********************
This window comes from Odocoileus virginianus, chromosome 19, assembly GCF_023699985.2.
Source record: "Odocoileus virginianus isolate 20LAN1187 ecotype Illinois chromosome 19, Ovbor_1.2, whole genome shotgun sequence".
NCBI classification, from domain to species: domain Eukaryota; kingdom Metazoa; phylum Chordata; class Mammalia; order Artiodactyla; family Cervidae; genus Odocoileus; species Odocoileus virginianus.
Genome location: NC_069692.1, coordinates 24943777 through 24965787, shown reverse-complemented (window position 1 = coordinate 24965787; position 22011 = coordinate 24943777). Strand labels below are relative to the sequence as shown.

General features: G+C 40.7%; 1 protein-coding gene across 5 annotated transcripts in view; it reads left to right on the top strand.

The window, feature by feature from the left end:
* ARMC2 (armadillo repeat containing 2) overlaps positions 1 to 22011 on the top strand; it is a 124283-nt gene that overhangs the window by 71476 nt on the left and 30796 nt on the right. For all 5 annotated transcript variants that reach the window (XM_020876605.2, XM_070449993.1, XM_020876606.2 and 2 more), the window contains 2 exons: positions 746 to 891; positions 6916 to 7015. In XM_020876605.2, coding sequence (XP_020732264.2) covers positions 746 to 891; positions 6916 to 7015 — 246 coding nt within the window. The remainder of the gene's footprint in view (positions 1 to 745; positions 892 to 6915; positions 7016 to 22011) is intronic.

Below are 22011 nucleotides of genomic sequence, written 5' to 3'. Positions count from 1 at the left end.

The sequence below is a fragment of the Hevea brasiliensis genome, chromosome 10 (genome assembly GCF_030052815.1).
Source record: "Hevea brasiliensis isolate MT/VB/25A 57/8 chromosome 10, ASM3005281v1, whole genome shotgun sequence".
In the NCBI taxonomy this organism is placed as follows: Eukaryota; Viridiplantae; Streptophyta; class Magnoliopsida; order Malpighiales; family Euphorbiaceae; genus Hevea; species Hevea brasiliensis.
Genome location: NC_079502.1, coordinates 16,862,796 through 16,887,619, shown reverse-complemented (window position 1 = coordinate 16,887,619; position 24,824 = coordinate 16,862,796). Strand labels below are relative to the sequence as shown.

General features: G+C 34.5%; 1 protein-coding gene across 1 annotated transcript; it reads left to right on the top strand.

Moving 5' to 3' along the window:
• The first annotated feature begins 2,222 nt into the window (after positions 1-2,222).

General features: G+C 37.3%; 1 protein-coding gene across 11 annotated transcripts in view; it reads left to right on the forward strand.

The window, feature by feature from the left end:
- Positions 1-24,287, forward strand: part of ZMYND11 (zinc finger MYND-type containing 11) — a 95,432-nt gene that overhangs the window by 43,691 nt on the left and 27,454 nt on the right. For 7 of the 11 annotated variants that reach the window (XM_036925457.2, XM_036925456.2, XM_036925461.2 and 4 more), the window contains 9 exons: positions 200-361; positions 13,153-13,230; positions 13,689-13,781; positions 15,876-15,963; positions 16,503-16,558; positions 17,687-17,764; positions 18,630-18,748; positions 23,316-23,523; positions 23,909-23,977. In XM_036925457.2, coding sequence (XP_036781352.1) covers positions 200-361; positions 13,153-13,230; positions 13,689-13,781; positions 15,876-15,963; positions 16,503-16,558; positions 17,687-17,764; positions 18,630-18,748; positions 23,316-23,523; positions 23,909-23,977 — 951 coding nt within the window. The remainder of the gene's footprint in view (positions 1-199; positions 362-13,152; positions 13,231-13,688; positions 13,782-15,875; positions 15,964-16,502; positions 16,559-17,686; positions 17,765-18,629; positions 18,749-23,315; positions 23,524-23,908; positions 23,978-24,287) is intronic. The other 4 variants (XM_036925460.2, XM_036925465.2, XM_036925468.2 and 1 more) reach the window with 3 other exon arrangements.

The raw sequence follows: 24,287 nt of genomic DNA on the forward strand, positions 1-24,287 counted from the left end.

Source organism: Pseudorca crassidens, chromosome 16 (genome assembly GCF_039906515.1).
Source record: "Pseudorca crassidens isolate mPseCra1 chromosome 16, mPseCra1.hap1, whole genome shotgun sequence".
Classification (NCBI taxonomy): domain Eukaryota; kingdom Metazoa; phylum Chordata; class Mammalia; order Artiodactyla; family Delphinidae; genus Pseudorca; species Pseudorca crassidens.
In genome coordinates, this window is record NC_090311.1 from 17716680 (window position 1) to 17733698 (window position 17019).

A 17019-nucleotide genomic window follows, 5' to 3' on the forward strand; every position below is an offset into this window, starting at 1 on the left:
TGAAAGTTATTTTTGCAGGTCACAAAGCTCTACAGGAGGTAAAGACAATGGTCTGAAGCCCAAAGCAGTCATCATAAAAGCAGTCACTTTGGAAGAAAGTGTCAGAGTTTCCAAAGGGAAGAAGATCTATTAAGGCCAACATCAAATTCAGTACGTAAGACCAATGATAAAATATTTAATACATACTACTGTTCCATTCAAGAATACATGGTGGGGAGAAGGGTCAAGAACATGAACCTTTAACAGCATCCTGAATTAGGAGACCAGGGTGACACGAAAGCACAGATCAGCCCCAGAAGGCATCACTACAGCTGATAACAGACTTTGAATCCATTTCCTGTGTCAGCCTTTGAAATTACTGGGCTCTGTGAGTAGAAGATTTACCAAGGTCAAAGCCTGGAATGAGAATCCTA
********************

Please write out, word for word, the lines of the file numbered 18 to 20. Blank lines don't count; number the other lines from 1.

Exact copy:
- Positions 1-24,287, forward strand: part of ZMYND11 (zinc finger MYND-type containing 11) — a 95,432-nt gene that overhangs the window by 43,691 nt on the left and 27,454 nt on the right. For 7 of the 11 annotated variants that reach the window (XM_036925457.2, XM_036925456.2, XM_036925461.2 and 4 more), the window contains 9 exons: positions 200-361; positions 13,153-13,230; positions 13,689-13,781; positions 15,876-15,963; positions 16,503-16,558; positions 17,687-17,764; positions 18,630-18,748; positions 23,316-23,523; positions 23,909-23,977. In XM_036925457.2, coding sequence (XP_036781352.1) covers positions 200-361; positions 13,153-13,230; positions 13,689-13,781; positions 15,876-15,963; positions 16,503-16,558; positions 17,687-17,764; positions 18,630-18,748; positions 23,316-23,523; positions 23,909-23,977 — 951 coding nt within the window. The remainder of the gene's footprint in view (positions 1-199; positions 362-13,152; positions 13,231-13,688; positions 13,782-15,875; positions 15,964-16,502; positions 16,559-17,686; positions 17,765-18,629; positions 18,749-23,315; positions 23,524-23,908; positions 23,978-24,287) is intronic. The other 4 variants (XM_036925460.2, XM_036925465.2, XM_036925468.2 and 1 more) reach the window with 3 other exon arrangements.

The raw sequence follows: 24,287 nt of genomic DNA on the forward strand, positions 1-24,287 counted from the left end.

Source organism: Pseudorca crassidens, chromosome 16 (genome assembly GCF_039906515.1).